"With regard to out-of-bundle billing, Vodacom reiterates its position on this matter in that it remains fully committed to addressing this and has already started to implement its plans. We remain committed to consulting with the regulator in our shared quest to continuously address customer needs and improve the customer experience," Kennedy adds.
MTN SA's GM for regulatory affairs, Moses Mashisane, told ITWeb the telco had noted the proposed amendments and MTN "is applying its mind to the proposed amendments and will submit comments to ICASA within the stipulated deadline".
Cell C also says it is in the process of studying the draft regulations.
"Once we have had the opportunity to properly interrogate the document, we will make a comment. Obviously, Cell C will make submissions to the regulator within the stipulated timeframe," the telco told ITWeb.
Telkom's chief marketing officer, Cambridge Mokanyane, says the telco's "subject matter experts" are in the process of scrutinising the draft regulations.
"We will comment on it when it is appropriate to do so. Telkom has consistently reviewed its products and pricing and will continue to do so with due consideration for any and all mechanisms that are aimed at further reducing the cost to communicate," Mokanyane told ITWeb.
Last week, ICASA's acting chairperson, Rubben Mohlaloga, told the Select Committee on Communications and Public Enterprises that the regulator was looking at tackling "crazy" out-of-bundle mobile data rates and that he believed "there is a need for a decrease in the average price per MB".
His appearance in front of the committee came after ongoing complaints from the public about the cost to communicate in SA. The topic gained traction last year when South Africans took to social media to complain about high mobile data costs under the banner #DataMustFall.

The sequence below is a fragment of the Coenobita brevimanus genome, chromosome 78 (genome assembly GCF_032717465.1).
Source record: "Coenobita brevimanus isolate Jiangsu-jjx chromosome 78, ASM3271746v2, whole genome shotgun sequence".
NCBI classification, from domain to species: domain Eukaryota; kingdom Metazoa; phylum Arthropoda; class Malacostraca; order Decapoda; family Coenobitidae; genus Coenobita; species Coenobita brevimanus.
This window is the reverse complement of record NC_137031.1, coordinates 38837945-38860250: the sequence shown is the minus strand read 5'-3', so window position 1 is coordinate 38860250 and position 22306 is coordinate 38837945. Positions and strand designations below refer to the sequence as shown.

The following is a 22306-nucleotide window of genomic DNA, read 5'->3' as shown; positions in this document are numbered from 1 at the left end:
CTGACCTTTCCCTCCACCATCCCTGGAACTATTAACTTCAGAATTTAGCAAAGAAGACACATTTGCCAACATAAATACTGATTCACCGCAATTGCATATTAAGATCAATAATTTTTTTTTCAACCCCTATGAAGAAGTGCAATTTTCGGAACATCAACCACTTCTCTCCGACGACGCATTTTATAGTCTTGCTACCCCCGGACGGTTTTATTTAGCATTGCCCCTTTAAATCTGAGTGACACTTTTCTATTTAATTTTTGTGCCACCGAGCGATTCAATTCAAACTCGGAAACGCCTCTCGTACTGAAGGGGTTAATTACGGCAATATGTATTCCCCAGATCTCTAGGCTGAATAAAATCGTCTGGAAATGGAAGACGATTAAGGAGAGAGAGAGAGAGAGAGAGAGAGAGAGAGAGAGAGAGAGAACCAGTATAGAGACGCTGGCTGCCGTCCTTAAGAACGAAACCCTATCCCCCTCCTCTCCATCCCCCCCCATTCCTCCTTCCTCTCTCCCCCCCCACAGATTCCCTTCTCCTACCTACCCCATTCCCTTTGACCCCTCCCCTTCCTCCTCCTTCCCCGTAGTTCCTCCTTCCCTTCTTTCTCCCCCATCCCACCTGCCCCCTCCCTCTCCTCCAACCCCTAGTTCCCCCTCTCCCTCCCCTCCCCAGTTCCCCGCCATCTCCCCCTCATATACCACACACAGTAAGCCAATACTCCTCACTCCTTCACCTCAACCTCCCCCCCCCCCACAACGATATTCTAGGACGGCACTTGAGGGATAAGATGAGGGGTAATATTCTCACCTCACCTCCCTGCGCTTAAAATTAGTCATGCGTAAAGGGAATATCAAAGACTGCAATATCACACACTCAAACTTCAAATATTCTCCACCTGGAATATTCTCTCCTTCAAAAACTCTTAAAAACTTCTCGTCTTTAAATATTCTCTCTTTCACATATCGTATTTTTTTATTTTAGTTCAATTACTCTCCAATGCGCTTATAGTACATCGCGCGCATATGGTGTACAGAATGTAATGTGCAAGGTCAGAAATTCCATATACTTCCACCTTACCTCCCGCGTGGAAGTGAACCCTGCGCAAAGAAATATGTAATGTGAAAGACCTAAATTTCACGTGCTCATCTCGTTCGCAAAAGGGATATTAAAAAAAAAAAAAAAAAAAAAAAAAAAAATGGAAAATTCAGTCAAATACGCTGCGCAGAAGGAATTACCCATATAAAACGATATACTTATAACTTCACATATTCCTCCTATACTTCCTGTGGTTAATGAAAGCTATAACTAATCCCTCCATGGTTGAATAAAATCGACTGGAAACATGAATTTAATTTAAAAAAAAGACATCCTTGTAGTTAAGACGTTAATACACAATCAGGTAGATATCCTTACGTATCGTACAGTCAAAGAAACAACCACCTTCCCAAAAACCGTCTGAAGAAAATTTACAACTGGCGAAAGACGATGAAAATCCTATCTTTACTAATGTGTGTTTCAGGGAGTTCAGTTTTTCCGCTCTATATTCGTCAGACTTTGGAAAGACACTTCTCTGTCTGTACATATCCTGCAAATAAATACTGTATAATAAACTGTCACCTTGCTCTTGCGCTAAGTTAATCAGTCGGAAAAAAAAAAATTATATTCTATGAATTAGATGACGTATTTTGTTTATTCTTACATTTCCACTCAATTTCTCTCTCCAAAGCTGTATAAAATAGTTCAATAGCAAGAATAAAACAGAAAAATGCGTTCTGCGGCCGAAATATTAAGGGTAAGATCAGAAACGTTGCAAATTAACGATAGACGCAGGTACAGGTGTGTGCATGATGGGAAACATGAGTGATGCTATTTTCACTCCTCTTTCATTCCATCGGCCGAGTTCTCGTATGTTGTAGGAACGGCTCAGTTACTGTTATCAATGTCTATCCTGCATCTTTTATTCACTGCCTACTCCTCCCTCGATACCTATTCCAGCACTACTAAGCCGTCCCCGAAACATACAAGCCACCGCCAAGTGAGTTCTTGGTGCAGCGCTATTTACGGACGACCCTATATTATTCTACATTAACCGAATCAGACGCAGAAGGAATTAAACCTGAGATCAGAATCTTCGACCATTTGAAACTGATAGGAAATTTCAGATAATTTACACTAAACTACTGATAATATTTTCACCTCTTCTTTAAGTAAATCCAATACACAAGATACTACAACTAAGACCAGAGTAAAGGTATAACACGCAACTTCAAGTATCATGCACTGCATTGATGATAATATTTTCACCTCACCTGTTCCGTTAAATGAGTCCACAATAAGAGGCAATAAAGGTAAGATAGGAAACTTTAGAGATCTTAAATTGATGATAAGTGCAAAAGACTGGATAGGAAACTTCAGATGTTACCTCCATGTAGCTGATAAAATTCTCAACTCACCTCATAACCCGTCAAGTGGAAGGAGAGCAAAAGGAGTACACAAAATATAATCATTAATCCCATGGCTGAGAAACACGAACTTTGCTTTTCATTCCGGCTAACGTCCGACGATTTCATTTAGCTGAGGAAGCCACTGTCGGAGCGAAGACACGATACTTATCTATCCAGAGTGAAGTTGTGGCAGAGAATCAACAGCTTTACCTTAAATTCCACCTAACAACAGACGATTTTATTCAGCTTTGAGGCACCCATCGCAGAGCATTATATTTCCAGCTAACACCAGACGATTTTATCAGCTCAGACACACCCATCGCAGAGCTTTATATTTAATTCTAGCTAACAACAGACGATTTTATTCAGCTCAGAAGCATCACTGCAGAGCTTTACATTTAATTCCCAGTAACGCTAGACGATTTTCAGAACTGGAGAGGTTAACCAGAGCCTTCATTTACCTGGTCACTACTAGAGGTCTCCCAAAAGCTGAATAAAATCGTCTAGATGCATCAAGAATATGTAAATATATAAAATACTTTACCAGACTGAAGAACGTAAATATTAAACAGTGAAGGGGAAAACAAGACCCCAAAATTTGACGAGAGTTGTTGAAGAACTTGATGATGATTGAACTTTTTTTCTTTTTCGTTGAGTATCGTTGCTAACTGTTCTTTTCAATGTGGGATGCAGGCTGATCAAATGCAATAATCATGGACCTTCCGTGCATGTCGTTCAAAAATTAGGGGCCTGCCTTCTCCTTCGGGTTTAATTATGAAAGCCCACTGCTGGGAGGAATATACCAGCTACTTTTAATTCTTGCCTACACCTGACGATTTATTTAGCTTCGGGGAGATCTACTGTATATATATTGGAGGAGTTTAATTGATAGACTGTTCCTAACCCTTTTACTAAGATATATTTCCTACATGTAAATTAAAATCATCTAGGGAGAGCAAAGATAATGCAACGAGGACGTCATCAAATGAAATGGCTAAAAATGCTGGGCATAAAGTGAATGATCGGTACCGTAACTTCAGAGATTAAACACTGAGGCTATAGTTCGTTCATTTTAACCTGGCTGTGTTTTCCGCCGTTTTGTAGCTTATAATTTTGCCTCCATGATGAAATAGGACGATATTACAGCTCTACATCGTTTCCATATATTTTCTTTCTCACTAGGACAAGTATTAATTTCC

This resulted in Parliament's portfolio committee on telecommunications and postal services spending two days hearing submissions from the communications department, ICASA, civil society organisations, telecoms operators and the public on the cost to communicate using mobile data.
Yesterday's draft regulations publication was ICASA's latest interventions to tackle the issue. In July, it gazetted a notice "of its intention to conduct an inquiry to determine the priority markets in the electronic communications sector". ICASA says it aims to finalise the inquiry on or before 31 March 2018.
Voice and SMS
In terms of voice and SMS services, the new draft regulations say a telecoms licensee must send notifications for voice and SMS usage intervals to customers at the 50%, 75%, 90% and 100% service depletion points.
"A licensee must provide end-users who are on post-paid/hybrid tariff plans with an option to buy additional voice services or SMS services upon depletion of such services.
"Where an end-user who is on a post-paid/hybrid tariff plan does not buy additional voice services or SMS services, the licensee will disconnect the end-user from access to services and allow such end-users to only use emergency services and customer care services," the draft regulation says.
ICASA also says licensees need to run education awareness campaigns aimed at educating end-users on the use of smartphones, educating end-users on how to use data, and educating end-users on a broad range of products and services offered. Telcos need to run four quarterly education campaigns per year.